Will blinked at her uncertainly and looked down at the flannel plaid pajamas he was wearing.
"My pants," she explained. "They're missing."
"Dad," Jane warned across the room.
Will transferred his gaze from his legs to the bumps under the comforter, the ones that were her knees. He tilted his head, trying to peer underneath.
"You have to find them," Lizzy insisted, glancing pointedly at the supposedly invited guests.
"Fine," sighed Ben Bennet.
Will heaved a quick double sigh and reached over to a nearby armchair that was holding most of his hastily gathered possessions. He tugged a pair of folded black pajama bottoms, studded with pink polka dots, from underneath the pile and dropped them in Lizzy's lap.
"Thanks, Dad," Jane said, kissing her father's cheek. "We've got a tux for you upstairs."
"You took them," Lizzy accused, trying to pull on her pants quickly underneath the comforter without drawing unwanted attention.
Will stretched, smiling lazily. "I gave them back, didn't I?"
"Will, you too," Jane said, and Will froze, wide-eyed and almost worried. "A tux," Jane explained. "Upstairs. For you. You're the best man, by the way. I don't know if Charlie told you…"
"Best what?" Will asked, suddenly looking more awake than Lizzy planned on being.
Since everyone's attention seemed to be diverted toward her sister, Lizzy managed to safely pull her pants on. To prove her newly-clothed state, she stood up and away from the comforter, pleased with herself.
"Don't tell me I've got to go through it again," Jane said, hands on her hips. "We really don't have time."
Lizzy then realized that while she was wearing both a top and a bottom, she was still in only her pajamas. Pink polka dot studded pajamas.
"It'll be fine," Molly assured Jane. "It's good luck for a wedding to run late anyway."
Lizzy wasn't so sure about how she felt about her stepmother seeing her in her pajamas. Especially when Will, the only other PJ-clad figure in the room, was escaping into a bathroom.
Jane paused, pressing her lips together thoughtfully. "Really?"
"Just look at us," Ben Bennet was saying, slipping an arm around his wife's waist. "Married ten years late."
Thinking someone might like to sit down, she took the comforter off the couch and stumbled over to the bedroom she shared with Will. The last thing she heard before she used her foot to nudge the door shut was Jane saying, "Okay, we really don't have time for that." Then there was the bed, and then the down comforter on the bed, and then it was all looking so comfortable. A little later, Lizzy might have been aware of Will saying something about the shower, but she couldn't be sure, snuggled tight and warm between the covers and the mattress, face pressed into a lonely pillow.
"Lizzy, you might want to get up."
That was Will. He had one hand on her back, just between her shoulder blades, and he stroked it gently with his thumb. Lizzy mumbled something—she couldn't muster any actual words, though—and tried to burrow under her pillow.
"You'll be upset with yourself, if you don't."
Lizzy shook her head a little, smelling Will in the sheets and liking it.
"Will it help you any if I find you some coffee?" he asked.
Moving the pillow slightly, just a little away from her face, without opening her eyes, Lizzy made some affirmative noises, and the hand disappeared from her back. Lizzy giggled a little to herself and settled down to enjoy herself five more minutes.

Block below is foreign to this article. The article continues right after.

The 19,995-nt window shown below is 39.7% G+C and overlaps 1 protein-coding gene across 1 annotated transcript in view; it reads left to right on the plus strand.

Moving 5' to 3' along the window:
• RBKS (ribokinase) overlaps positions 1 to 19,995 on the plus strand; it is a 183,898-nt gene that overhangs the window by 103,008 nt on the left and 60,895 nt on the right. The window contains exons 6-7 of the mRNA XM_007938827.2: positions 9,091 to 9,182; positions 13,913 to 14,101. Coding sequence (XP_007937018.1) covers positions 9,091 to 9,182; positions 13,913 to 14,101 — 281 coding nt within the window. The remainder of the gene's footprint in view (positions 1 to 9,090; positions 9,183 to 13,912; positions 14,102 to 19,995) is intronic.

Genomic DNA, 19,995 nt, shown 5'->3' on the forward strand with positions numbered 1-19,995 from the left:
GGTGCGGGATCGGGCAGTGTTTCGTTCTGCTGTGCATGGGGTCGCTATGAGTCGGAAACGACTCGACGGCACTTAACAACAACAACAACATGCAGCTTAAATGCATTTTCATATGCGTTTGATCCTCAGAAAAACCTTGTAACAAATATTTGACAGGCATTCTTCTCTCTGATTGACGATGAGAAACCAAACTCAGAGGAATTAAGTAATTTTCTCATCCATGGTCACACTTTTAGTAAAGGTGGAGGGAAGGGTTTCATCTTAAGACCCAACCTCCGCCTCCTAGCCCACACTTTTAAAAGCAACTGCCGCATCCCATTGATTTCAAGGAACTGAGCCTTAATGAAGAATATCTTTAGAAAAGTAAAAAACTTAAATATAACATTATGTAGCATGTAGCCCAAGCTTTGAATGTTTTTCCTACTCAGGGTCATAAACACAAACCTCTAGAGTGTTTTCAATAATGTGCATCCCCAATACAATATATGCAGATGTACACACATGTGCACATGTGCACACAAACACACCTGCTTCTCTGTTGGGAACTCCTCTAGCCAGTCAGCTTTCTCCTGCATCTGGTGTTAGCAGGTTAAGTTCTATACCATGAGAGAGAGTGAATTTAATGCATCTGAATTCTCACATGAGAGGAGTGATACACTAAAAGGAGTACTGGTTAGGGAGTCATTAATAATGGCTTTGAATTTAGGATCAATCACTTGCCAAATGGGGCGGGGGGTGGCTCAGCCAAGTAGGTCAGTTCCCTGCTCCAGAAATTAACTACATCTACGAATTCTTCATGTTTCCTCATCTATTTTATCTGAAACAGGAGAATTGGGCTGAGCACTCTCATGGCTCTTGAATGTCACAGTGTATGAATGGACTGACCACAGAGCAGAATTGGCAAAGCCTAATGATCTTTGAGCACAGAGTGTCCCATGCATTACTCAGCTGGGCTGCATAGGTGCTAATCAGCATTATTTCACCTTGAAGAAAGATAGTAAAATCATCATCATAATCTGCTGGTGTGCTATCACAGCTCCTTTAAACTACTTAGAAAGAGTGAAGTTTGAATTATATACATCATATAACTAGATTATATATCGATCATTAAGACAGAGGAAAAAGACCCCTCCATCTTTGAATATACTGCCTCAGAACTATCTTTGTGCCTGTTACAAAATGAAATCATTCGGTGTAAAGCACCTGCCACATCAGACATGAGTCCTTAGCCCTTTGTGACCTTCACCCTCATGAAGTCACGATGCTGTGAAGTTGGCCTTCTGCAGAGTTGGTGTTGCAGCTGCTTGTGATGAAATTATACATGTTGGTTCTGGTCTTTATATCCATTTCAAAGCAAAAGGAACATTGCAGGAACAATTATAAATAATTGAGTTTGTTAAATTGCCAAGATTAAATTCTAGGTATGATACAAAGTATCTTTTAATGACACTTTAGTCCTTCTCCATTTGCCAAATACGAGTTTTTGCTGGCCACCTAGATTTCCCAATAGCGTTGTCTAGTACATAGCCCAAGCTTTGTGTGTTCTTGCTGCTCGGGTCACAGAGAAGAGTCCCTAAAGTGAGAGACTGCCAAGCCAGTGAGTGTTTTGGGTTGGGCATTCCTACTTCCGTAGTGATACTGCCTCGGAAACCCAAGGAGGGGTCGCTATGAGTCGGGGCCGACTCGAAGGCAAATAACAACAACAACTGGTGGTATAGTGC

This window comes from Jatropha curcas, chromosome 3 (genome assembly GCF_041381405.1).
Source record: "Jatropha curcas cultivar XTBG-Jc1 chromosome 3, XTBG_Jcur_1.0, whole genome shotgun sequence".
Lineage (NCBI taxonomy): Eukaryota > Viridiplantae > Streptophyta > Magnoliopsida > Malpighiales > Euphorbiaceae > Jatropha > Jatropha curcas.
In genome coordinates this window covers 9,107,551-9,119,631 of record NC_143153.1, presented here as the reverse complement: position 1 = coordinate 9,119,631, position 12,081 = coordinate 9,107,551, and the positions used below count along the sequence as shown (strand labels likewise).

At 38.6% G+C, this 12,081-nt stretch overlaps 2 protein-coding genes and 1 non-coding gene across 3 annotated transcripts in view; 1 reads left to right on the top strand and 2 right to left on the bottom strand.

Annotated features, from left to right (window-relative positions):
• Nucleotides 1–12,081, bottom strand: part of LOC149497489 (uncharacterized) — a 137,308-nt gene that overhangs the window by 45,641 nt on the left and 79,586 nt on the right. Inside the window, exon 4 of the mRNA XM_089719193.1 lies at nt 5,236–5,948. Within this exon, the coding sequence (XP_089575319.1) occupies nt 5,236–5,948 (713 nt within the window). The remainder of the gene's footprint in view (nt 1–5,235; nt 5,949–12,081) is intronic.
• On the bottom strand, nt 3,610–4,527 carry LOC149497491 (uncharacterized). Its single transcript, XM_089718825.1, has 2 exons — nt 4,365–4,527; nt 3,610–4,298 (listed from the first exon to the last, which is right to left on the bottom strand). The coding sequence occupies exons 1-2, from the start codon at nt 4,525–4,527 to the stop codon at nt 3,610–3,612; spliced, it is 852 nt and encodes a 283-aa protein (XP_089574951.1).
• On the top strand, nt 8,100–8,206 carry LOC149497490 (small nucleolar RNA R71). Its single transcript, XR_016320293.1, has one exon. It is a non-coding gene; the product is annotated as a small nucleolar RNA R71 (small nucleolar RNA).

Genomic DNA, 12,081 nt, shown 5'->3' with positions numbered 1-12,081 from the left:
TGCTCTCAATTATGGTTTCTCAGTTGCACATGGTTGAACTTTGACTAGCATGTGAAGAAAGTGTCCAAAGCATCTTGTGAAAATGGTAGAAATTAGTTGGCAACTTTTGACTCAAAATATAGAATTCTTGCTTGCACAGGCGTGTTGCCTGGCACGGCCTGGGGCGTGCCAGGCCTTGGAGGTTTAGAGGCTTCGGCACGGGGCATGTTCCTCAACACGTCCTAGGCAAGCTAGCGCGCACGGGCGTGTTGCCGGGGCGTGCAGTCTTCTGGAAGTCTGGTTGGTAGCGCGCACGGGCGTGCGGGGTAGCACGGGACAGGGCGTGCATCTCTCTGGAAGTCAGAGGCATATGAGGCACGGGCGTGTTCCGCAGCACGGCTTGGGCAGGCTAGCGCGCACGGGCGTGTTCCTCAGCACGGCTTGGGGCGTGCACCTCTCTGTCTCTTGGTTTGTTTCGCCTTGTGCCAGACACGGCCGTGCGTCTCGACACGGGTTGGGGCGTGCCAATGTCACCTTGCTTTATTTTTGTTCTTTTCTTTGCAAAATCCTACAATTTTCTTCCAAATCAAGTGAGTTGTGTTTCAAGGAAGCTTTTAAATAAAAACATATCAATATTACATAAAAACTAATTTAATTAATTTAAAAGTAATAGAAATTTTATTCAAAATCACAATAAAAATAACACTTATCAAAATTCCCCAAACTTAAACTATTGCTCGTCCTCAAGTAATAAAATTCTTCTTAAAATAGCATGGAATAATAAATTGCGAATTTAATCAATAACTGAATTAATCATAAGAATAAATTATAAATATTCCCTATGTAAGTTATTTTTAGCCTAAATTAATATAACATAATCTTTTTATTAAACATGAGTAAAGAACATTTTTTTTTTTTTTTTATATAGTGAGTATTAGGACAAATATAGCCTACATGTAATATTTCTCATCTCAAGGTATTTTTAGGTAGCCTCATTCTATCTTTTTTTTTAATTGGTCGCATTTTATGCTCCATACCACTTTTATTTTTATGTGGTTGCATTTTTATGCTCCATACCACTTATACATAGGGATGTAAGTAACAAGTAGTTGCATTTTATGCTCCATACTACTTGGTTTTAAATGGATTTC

"Here." There was the clatter of ceramic mug on wooden nightstand. "Two spoons of sugar and a bit of cream. Did I remember correctly?"
"Yep," Lizzy murmured, opening one bleary eye to see the white mug Will had placed right next to her head. "Thanks." She stretched lazily, her arms spread wide and then wider, reaching to the edges of the bed and pulling the comforter halfway off her with her toes. She rubbed her cheek against the soft cotton on the pillow and closed both eyes, still not ready to face the day.
Then she opened both eyes—a good warm-up for getting out of bed—and noticed Will, leaning against the chest of drawers, his shoulders drooping, his head bent. He had taken a shower recently; his dark hair was dripping. He was only wearing a towel; she commended her decision to open her eyes, appreciating especially the smooth, pale lines of his chest. One of his hands drifted idly over the bowl of soup she'd left on the top of the chest. It was cold now but still mostly full, because she'd forgotten to get herself a spoon. And, she admitted to herself, because her appetite had abandoned her the night before. Spilling it burnt the appetite right out of her. She watched his gaze wander, and she followed it, noticing the carved wooden box he'd given her for Christmas, sitting on the carpet where she'd left it the night before. Some of the quotes she'd left unfolded and scattered around the box; crumpled tissues hid between them.
Lizzy sighed, dropping her head further into the pillows, wishing that she would've had the presence of mind to clean up a little before Will came back into the room. She must've been half-asleep when he came in; she couldn't even remember getting up to unlock the door.
"I'm sorry," he was saying. His voice was strangled and so quiet that he sounded as if he was very far away.
"It's really not that big a deal," Lizzy said with a self-conscious shrug. "It was just that I was already upset—"
"You don't need to make excuses for me," Will said sharply. Lizzy would've scowled at his tone if she hadn't known that he wasn't angry with her, only himself. "I understand what I've done. It was stupid and needless. I was wrong, and I'm sorry. Terribly sorry. Unspeakably sorry."